Ministers are planning to reject the main recommendations from a major review of England’s food strategy as Boris Johnson seeks to regain the support of rightwing MPs and avoid hitting households with new expenses in the cost of living crisis.
The review, led by Henry Dimbleby, founder of the Leon restaurant chain, was commissioned in 2019 by Michael Gove and was billed as the first independent assessment of England’s entire food system for 75 years.
Dimbleby issued the second of two reports last year and called for urgent changes to British food production with the aim of fighting obesity and climate change.
On Monday, environment secretary George Eustice will unveil the government’s Food Strategy white paper, the official response to the Dimbleby-led review.
But a draft of the document, seen by the Financial Times, rejects Dimbleby’s recommendations to introduce a sugar and salt reformulation tax, guarantee farm subsidies until 2029 or invest £1bn in innovation in the food system.
The rejection is the latest example of Johnson’s government backing away from policies perceived as “unconservative” or “anti-business” as the beleaguered prime minister, who survived a confidence vote by just 59-41 per cent on Monday, tries to rebuild support within his party.
The draft of the white paper, dated May 2022, says the government accepts “much of the analysis” and “the majority of recommendations” in Dimbleby’s review.
Ministers plan to push ahead with initiatives such as mandatory health reporting for big food companies and support for alternative proteins such as plant-based meat substitutes and lab-cultured meat.
But they rejected his call for a new tax of £3 per kilogramme of sugar and £6 per kilo of salt sold for use in processed foods, restaurants and catering.
Dimbleby had said the measure could raise £2.9bn to £3.4bn a year, with some of that revenue used to buy fresh fruit and vegetables for low-income families.
Government officials said it would be politically foolish to introduce the new tax as households struggled with a wider cost of living crisis. “Even [Dimbleby] realises you can’t do it right now when families are under the cosh,” said one.
The move comes weeks after ministers opted to delay measures to curb promotions and advertising of junk food that had been due to take effect in October, again citing the cost of living crisis.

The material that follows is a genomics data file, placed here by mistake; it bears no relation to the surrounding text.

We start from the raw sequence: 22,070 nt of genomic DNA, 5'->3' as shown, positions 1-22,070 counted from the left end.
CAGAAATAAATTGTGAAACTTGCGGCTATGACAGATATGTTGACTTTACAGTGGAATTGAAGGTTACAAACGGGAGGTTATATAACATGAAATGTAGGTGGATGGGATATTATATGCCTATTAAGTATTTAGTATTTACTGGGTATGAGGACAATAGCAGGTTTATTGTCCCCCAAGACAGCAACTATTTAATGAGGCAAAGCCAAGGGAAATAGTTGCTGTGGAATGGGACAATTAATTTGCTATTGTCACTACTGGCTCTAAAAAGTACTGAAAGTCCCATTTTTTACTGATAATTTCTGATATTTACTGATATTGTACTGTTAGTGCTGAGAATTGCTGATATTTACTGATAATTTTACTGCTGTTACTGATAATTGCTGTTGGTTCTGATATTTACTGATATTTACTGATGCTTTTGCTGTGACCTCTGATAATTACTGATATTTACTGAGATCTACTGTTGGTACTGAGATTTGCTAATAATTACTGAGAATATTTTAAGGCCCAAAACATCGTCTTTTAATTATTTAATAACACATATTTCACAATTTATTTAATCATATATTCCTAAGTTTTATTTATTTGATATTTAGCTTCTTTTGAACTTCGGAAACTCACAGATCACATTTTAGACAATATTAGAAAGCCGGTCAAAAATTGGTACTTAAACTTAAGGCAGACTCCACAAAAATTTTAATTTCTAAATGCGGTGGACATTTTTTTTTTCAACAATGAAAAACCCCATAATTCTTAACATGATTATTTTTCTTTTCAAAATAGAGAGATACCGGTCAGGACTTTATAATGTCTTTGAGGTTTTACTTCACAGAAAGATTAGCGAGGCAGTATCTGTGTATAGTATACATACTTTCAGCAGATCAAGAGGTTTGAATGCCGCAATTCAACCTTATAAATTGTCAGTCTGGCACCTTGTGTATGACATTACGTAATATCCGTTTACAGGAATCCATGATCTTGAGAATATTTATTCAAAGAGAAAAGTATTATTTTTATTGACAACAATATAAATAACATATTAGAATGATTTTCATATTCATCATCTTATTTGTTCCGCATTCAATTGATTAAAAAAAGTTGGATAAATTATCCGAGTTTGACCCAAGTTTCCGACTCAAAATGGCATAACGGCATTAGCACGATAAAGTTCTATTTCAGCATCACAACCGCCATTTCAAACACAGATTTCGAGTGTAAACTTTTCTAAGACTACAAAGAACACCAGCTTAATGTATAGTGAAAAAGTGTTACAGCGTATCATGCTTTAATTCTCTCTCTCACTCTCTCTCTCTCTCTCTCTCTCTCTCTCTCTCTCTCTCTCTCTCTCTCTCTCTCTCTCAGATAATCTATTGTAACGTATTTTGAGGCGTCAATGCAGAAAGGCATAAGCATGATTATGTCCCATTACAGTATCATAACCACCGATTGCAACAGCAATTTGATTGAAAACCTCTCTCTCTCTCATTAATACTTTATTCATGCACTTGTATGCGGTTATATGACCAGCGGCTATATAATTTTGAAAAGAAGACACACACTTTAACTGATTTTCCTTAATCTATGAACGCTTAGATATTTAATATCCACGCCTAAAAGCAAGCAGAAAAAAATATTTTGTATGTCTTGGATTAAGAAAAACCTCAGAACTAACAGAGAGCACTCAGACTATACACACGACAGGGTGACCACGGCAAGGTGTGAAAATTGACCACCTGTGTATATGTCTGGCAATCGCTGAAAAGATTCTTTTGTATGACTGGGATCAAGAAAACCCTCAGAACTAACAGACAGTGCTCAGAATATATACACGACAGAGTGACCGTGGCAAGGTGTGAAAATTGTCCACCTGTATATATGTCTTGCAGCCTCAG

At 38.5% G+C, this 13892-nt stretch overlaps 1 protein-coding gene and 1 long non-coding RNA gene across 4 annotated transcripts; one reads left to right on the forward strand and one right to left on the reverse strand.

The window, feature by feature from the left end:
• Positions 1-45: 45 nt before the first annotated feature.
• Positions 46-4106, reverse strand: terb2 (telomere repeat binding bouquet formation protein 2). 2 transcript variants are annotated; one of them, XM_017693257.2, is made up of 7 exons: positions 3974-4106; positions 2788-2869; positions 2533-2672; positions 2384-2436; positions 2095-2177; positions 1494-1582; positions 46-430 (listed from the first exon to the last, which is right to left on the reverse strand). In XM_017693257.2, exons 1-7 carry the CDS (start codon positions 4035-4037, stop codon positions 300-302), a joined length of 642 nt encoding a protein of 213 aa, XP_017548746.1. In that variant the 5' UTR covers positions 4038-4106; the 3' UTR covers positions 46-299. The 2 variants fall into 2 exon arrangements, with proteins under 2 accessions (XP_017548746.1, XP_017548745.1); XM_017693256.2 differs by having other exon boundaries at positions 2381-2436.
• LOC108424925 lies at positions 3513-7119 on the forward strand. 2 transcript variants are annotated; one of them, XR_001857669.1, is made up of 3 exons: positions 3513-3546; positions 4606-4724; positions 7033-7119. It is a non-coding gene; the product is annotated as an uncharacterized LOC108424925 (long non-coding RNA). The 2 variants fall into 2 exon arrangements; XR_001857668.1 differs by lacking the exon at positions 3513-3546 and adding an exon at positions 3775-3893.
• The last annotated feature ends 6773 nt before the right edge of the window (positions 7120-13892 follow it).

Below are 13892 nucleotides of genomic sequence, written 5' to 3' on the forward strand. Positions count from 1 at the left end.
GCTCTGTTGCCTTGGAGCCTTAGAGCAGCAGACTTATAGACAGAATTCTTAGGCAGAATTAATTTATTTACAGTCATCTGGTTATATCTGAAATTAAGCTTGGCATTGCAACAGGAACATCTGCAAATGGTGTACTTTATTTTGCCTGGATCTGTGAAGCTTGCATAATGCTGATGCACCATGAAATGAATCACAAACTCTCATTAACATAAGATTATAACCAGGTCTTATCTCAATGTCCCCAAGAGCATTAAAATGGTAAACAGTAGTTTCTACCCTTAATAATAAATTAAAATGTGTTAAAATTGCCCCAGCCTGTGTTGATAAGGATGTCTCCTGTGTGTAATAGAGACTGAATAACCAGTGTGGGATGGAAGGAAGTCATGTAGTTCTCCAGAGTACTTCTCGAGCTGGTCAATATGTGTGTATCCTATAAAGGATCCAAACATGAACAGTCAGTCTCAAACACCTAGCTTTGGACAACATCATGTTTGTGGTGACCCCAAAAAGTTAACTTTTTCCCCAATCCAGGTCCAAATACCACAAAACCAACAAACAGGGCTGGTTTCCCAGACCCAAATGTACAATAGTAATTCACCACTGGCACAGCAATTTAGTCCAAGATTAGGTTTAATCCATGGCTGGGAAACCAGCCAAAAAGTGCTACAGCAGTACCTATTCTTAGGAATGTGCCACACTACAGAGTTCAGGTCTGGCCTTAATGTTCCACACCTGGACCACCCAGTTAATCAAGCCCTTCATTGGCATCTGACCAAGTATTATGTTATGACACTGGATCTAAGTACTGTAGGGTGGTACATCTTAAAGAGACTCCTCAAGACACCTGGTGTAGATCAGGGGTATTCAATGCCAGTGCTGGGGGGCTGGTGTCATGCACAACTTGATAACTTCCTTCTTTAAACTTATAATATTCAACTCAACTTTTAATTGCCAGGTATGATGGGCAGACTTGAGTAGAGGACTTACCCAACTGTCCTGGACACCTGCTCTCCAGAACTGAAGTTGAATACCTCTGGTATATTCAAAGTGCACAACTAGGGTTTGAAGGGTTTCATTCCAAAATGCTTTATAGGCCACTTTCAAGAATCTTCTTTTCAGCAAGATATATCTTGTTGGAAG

Dimbleby urged the government to guarantee the current budget for farm payments until 2029 to help farmers transition to more sustainable methods. However, the draft document ignores this request and repeats a pledge to preserve the budget in the current parliament, or until 2024.
One ally of Eustice said: “We don’t want to tie the hands of a future government.”
The document likewise does not accept a recommendation that the government earmarks £1bn for food innovation — although ministers do plan to establish a “What Works Centre” to gather evidence on new farming methods, another of Dimbleby’s ideas.
The white paper does not adopt a recommendation to label foods with their environmental impact but does pledge labelling changes related to health and animal welfare.
The report has been rewritten since Russia’s invasion of Ukraine with a greater emphasis on food security. It declares that the UK has a high self-sufficiency in wheat, beef, milk, lamb, poultry and carrots, with total food “production to supply ratio” at a healthy 74 per cent.
But the government will push for greater production of certain produce, such as cucumbers and tomatoes, that currently comes mostly from abroad. The report argues that domestic production could be ramped up through better use of greenhouses.
Rob Percival, head of food policy at the Soil Association, said the white paper was “not ambitious enough and represents a huge missed opportunity”.
Louisa Casson, head of food and forests at Greenpeace UK, said: “Ministers have turned a blind eye to the vast majority of recommendations in the independent review they themselves commissioned. They’re ignoring the science and their own experts.”
Dimbleby declined to comment. Defra, the environment department, also declined to comment.